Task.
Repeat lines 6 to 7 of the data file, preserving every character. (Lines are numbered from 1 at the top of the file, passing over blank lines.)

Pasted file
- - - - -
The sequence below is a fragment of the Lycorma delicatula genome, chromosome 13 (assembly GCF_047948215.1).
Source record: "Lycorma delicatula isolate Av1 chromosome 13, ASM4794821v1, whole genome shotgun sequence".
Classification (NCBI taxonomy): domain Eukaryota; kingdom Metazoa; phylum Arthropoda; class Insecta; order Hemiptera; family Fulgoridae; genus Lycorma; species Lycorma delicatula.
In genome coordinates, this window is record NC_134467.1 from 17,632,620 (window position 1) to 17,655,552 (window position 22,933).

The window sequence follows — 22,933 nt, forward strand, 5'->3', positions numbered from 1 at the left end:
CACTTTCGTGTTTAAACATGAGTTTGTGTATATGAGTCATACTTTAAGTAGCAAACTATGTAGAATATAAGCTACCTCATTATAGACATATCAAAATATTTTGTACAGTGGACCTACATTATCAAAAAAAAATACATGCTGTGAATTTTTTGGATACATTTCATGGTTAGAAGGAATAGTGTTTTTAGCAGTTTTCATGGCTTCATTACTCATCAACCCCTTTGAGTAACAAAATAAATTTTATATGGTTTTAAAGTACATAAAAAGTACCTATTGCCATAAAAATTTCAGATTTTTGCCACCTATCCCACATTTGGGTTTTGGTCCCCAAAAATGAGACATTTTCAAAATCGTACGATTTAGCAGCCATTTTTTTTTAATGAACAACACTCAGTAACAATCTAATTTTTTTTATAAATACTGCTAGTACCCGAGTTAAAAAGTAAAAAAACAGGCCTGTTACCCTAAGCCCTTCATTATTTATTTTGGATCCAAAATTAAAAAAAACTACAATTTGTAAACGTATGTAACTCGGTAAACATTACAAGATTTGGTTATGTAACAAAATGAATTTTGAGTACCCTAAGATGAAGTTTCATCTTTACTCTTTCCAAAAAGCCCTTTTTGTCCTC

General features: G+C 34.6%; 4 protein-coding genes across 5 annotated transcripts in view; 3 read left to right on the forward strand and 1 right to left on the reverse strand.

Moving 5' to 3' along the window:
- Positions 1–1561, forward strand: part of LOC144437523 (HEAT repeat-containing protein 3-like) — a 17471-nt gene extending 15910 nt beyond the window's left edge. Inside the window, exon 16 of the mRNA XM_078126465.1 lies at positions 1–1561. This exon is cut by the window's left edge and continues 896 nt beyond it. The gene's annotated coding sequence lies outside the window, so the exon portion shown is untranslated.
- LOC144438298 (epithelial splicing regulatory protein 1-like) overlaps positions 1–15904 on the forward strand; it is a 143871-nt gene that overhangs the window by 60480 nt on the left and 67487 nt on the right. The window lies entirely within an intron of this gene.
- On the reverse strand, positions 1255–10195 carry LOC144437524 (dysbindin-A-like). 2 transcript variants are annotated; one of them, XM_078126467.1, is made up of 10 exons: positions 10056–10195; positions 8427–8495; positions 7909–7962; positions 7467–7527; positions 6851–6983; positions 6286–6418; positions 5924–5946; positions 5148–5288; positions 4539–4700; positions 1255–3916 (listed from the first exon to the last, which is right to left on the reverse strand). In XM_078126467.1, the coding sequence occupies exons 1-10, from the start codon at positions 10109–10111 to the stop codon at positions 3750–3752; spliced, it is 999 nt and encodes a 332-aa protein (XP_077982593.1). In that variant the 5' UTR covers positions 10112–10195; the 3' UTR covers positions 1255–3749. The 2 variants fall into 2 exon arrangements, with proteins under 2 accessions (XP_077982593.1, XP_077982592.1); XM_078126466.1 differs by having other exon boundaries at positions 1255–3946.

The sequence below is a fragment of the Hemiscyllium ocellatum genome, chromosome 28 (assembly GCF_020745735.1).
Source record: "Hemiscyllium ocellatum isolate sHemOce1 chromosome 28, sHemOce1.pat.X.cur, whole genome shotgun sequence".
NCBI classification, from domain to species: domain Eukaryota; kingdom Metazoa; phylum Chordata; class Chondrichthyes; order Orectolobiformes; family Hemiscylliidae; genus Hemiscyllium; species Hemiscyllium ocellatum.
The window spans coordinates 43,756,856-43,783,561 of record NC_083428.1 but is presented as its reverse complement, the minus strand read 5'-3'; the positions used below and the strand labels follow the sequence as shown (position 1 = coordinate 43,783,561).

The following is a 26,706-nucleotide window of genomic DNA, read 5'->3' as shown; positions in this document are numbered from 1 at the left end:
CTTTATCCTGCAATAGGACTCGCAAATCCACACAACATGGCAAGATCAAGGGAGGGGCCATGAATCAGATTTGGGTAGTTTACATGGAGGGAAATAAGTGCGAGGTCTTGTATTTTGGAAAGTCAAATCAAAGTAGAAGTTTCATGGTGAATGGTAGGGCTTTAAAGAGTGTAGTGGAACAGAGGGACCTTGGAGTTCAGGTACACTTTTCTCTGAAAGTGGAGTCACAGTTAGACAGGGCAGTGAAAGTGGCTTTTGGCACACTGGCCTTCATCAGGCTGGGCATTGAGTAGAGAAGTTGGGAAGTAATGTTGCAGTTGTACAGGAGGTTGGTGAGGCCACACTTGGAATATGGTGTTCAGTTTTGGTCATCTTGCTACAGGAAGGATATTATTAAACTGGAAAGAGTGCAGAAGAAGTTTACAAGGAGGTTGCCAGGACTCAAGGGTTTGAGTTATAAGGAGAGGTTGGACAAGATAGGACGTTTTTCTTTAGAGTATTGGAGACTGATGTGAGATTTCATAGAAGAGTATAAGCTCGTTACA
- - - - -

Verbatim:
CACTTTCGTGTTTAAACATGAGTTTGTGTATATGAGTCATACTTTAAGTAGCAAACTATGTAGAATATAAGCTACCTCATTATAGACATATCAAAATATTTTGTACAGTGGACCTACATTATCAAAAAAAAATACATGCTGTGAATTTTTTGGATACATTTCATGGTTAGAAGGAATAGTGTTTTTAGCAGTTTTCATGGCTTCATTACTCATCAACCCCTTTGAGTAACAAAATAAATTTTATATGGTTTTAAAGTACATAAAAAGTACCTATTGCCATAAAAATTTCAGATTTTTGCCACCTATCCCACATTTGGGTTTTGGTCCCCAAAAATGAGACATTTTCAAAATCGTACGATTTAGCAGCCATTTTTTTTTAATGAACAACACTCAGTAACAATCTAATTTTTTTTATAAATACTGCTAGTACCCGAGTTAAAAAGTAAAAAAACAGGCCTGTTACCCTAAGCCCTTCATTATTTATTTTGGATCCAAAATTAAAAAAAACTACAATTTGTAAACGTATGTAACTCGGTAAACATTACAAGATTTGGTTATGTAACAAAATGAATTTTGAGTACCCTAAGATGAAGTTTCATCTTTACTCTTTCCAAAAAGCCCTTTTTGTCCTC

General features: G+C 34.6%; 4 protein-coding genes across 5 annotated transcripts in view; 3 read left to right on the forward strand and 1 right to left on the reverse strand.